"The fame thing just blew up," says Furtado today. "It's strange having people recognise you and being interested in your private life. I was living on my own and I almost got quite paranoid about it." Furtado is no longer angry about the press intrusion, rationalising it as being part and parcel of being a perfectly packaged pop product. Something for which she is not entirely blameless: "I was willing to be marketed that way," she says. "At the time I wanted to be happy and jumping about on stage. I was only 20 and I didn't want to be touring melancholy songs - I just wanted to have a party. But nothing's perfect and I made sacrifices for that. I liked what I got out of the experience but I was also definitely ready to move on."

Which is exactly what she has done. Having left her ingénue past behind her - along with what she rightly calls the "breathless, bright-eyed and bushy-tailed eagerness" that marked her debut - Furtado's follow-up, Folklore, is an altogether more seasoned affair. "This is a transition album for me," says Furtado brightly. "You have to tell the story of your life before you can move on. And for me, this is my story."

Unlike the carefree Whoa, Nelly!, Folklore is a very personal album, filled with fresh and honest songs of experience. Some tracks, like the sweetly bursting love song "Childhood Dreams" were so close to Furtado's heart she could hardly bring herself to sing them. "That song is like a young girl's diary entry - it's girly and simple and totally laid bare," says Furtado shyly. "In order to sing something like that you've gotta just put your heart on your sleeve and allow yourself to be really vulnerable. And that's not something I've been able to do in the past." So what's changed? "Being in love," explains Furtado. "When you love someone and they love you, you're always striving to be a better person. Whereas I used to take my personal struggles and pains and try to shove them away in a box and put on a happy face, now I'm taking those struggles and celebrating them, making them a part of who I am. This is what love has taught me: to expose myself, to be vulnerable and dare to reveal even ugliness. Once you start to celebrate these things, life just gets more wonderful.

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"For me, Folklore served as a reawakening of my musical senses. It showed me a whole new way of songwriting that I'd only just tapped into... It made me so excited about the future and that's all any writer, any artist or anyone could want. You just want to be inspired!"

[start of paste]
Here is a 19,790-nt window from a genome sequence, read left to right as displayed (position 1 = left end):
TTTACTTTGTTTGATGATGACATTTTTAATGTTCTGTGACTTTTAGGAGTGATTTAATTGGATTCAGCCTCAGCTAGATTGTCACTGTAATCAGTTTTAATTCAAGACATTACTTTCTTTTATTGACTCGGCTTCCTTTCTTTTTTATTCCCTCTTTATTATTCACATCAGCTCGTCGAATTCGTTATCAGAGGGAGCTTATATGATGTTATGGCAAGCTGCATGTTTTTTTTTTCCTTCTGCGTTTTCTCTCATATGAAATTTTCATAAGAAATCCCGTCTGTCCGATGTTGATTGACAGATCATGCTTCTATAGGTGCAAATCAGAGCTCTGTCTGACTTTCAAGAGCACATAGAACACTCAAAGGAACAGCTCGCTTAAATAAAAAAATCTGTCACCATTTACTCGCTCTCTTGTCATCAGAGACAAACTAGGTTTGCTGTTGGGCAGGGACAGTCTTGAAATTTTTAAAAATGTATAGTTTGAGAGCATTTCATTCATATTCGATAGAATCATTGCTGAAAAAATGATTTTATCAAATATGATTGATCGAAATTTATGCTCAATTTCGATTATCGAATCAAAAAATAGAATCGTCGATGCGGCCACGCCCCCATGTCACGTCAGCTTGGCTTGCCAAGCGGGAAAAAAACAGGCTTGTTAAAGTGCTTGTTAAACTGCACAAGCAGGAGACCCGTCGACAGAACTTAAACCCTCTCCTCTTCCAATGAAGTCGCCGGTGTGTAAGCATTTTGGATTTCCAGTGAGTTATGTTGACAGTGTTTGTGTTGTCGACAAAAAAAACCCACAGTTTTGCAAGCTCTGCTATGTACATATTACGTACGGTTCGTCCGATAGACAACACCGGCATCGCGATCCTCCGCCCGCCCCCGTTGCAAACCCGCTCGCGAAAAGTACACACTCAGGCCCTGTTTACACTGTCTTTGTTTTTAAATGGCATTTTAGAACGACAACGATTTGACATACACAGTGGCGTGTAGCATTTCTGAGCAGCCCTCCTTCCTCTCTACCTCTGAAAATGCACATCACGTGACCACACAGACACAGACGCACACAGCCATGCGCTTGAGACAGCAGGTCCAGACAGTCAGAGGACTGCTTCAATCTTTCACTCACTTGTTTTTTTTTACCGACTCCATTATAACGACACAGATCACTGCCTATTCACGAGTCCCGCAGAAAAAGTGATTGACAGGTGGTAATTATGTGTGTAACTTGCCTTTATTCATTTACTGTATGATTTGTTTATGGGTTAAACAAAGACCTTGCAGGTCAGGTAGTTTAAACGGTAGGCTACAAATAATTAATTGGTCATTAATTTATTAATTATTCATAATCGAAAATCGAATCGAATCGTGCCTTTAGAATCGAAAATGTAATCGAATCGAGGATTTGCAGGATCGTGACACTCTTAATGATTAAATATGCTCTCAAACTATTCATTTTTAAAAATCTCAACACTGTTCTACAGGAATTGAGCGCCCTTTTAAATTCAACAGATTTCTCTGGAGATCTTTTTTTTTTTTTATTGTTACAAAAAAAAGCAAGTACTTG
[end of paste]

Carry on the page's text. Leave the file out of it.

Not only did Furtado let go emotionally, she also allowed herself to relinquish control sonically. Folklore is more of a team effort. Gerald Eaton and Brian West of Track & Field didn't just help Furtado produce her album, they also co-wrote many of its songs. "I've got rid of that 'trying-to-be-perfect' thing," says Furtado. "With my first album I wanted to write all my songs, from start to finish. I wanted the credit to be solely mine. But I've now realised that's not what art should be about. The fact that I wrote these songs with other people was a truly freeing experience."

Consequently, Folklore is an aural treat. Although it retains its predecessor's eclectic jumble of sounds, this time around the playful, party-time edge is replaced by a lush blanket of experimentalism. Contributions from the Kronos Quartet flit blissfully around plucked banjos and infectious hip-hop grooves; church organs and dreamy harps, bells and tablas collide softly beneath Furtado's soaring voice. Jagged funky beats weave through cascading Fado rhythms, and scratching turntables and acoustic guitars blend in seamlessly.

Furtado's drift away from candy-coloured pop is no coincidence: "I'm not in that state of mind anymore and I just can't fake it," she says. "It's such a cliché, but I've really come to a point in my life where I believe that if you're being true to yourself, the things that people want of you don't really matter so much because you find strength in your true expression."

Furtado speaks with the assuredness of someone who's finally found her place in the world. "Before, my whole life was just music and I was like a travelling ship, but now my ship has an anchor," she says, her sleepiness long forgotten. "Love is a grounding force that puts everything in perspective. It adds a whole new dimension to your life and all you have to do is let go." Her words are gilded with a glowing smile. "I know it sounds really weird, but people say you're free in love. And it's true."

'Folklore' is out now on Polydor